5 Though you already know all this, I want to remind you that the Lord at one time delivered his people out of Egypt, but later destroyed those who did not believe. [NIV]

5 But I want to remind you, though you once knew this, that the Lord, having saved the people out of the land of Egypt, afterward destroyed those who did not believe. [NKJV]

5 Now I desire to remind you, though you know all things once for all, that the Lord, after saving a people out of the land of Egypt, subsequently destroyed those who did not believe. [NASB]

These translations all vary a bit but are consistent in their use of “the Lord.” Here “the Lord” is (seemingly) used just like it is in Exodus 13:21 above as another designation for God / YHWH. But let’s look at this same verse in Jude in the English Standard Version (ESV):

5 Now I want to remind you, although you once fully knew it, that Jesus, who saved a people out of the land of Egypt, afterward destroyed those who did not believe.

How can it be that Jesus led the Exodus? He wasn’t even to be incarnated/born until many years later! The ESV (as well as NLT and NET) must be wrong, right? Not necessarily. This is where the discipline of NT textual criticism (TC) comes into play.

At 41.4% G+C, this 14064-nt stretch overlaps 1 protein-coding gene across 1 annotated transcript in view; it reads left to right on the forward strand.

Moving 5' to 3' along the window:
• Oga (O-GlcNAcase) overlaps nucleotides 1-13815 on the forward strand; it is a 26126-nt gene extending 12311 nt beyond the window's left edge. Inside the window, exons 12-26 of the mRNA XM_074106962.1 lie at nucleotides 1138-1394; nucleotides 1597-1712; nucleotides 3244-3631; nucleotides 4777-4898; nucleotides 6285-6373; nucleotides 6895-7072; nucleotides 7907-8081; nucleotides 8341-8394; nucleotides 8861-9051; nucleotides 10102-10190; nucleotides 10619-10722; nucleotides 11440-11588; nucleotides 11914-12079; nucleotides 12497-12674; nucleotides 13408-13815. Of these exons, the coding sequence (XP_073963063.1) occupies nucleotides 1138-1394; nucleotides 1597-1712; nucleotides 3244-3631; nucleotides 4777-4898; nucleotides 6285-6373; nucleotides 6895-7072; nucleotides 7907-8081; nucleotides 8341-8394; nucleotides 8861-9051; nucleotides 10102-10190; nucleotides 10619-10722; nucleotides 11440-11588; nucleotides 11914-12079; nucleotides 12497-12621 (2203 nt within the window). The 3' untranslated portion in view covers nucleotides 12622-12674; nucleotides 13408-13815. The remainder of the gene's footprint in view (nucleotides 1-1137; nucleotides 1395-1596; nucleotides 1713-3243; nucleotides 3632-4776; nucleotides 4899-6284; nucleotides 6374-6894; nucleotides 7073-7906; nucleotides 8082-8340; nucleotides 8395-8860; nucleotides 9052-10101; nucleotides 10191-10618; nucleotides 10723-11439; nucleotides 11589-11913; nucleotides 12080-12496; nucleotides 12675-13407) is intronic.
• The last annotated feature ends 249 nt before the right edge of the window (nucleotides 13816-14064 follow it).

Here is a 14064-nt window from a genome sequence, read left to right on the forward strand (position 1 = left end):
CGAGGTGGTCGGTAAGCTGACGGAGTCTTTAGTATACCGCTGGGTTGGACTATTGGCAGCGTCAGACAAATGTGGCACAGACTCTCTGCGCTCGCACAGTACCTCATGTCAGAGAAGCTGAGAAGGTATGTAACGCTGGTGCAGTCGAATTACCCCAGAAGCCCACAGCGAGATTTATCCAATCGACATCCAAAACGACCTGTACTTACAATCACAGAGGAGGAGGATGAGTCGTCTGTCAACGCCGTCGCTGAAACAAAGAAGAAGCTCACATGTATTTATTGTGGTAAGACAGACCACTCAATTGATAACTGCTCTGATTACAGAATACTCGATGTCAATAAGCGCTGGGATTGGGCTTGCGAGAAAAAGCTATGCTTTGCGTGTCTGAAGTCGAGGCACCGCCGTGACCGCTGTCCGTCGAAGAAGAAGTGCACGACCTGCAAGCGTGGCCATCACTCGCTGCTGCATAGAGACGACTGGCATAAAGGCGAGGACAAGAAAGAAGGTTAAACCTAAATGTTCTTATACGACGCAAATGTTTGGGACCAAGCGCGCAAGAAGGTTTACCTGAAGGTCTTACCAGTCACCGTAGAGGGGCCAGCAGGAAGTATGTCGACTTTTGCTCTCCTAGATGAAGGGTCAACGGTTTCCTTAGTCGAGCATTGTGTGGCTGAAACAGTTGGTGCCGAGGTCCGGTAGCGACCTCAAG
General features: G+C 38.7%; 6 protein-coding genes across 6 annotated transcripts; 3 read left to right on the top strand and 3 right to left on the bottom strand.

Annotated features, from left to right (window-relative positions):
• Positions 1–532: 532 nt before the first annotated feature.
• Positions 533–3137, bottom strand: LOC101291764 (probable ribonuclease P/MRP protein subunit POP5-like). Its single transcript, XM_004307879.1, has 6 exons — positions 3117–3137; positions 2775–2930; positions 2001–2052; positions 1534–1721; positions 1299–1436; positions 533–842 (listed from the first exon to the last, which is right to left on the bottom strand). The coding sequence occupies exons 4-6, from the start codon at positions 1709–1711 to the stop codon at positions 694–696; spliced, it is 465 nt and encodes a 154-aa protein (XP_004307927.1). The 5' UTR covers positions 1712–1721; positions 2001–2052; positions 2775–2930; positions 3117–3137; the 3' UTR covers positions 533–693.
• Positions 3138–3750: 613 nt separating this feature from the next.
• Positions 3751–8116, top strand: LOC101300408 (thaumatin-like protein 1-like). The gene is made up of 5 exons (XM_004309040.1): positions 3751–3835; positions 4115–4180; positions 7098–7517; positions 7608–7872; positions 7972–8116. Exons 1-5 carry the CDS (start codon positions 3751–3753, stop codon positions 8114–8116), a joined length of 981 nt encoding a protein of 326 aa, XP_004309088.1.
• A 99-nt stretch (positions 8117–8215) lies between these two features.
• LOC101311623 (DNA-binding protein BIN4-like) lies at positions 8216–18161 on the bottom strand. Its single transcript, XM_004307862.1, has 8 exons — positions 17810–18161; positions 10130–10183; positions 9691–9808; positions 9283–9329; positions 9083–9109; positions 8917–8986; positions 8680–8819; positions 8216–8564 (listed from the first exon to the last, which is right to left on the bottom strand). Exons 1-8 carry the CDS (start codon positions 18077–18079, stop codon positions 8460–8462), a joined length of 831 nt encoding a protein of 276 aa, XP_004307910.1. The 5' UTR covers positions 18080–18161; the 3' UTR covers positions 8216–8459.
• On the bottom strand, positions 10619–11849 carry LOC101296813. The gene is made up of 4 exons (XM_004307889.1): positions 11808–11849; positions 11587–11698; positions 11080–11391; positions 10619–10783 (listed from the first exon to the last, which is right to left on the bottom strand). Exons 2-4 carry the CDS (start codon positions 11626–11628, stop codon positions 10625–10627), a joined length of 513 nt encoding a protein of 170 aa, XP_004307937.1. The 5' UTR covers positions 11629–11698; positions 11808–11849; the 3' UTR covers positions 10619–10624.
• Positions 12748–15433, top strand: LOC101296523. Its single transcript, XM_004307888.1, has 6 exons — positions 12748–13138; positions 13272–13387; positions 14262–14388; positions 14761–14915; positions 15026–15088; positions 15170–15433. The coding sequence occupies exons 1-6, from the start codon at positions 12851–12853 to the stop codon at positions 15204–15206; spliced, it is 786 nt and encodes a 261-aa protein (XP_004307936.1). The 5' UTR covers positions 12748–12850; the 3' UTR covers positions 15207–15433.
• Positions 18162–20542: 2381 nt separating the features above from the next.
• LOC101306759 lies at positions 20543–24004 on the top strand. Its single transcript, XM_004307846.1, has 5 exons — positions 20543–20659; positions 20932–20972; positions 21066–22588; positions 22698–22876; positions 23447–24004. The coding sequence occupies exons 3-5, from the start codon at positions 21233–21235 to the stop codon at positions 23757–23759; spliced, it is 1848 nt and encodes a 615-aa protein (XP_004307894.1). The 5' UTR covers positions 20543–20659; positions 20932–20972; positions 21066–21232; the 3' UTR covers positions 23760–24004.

Noted in a few other articles on this site is the fact that there are upwards of 6000 extant NT manuscripts (hereafter mss for plural; ms for singular), from scraps to complete New Testaments. Yet there are some variations due to scribal error or well-meaning “corrections.” We must keep in mind that up until the advent of the printing press in the mid-15th century the only way to copy any document was by hand, and this is where variations have occurred (not that even modern day printing processes are immune from errors, of course).

Following is a brief investigation of this variant in Jude 5. First we’ll assess the external evidence, the task of comparing extant mss with each other, with a focus on date, character and text-type. Then we’ll proceed to the internal evidence – (1) looking at transcriptional probabilities related to scribes, endeavoring to determine the reading most likely original, and (2) assessing the feasibility of the chosen variant’s originality in view of its suitability with the author of Jude’s style, the context, etc.

External Evidence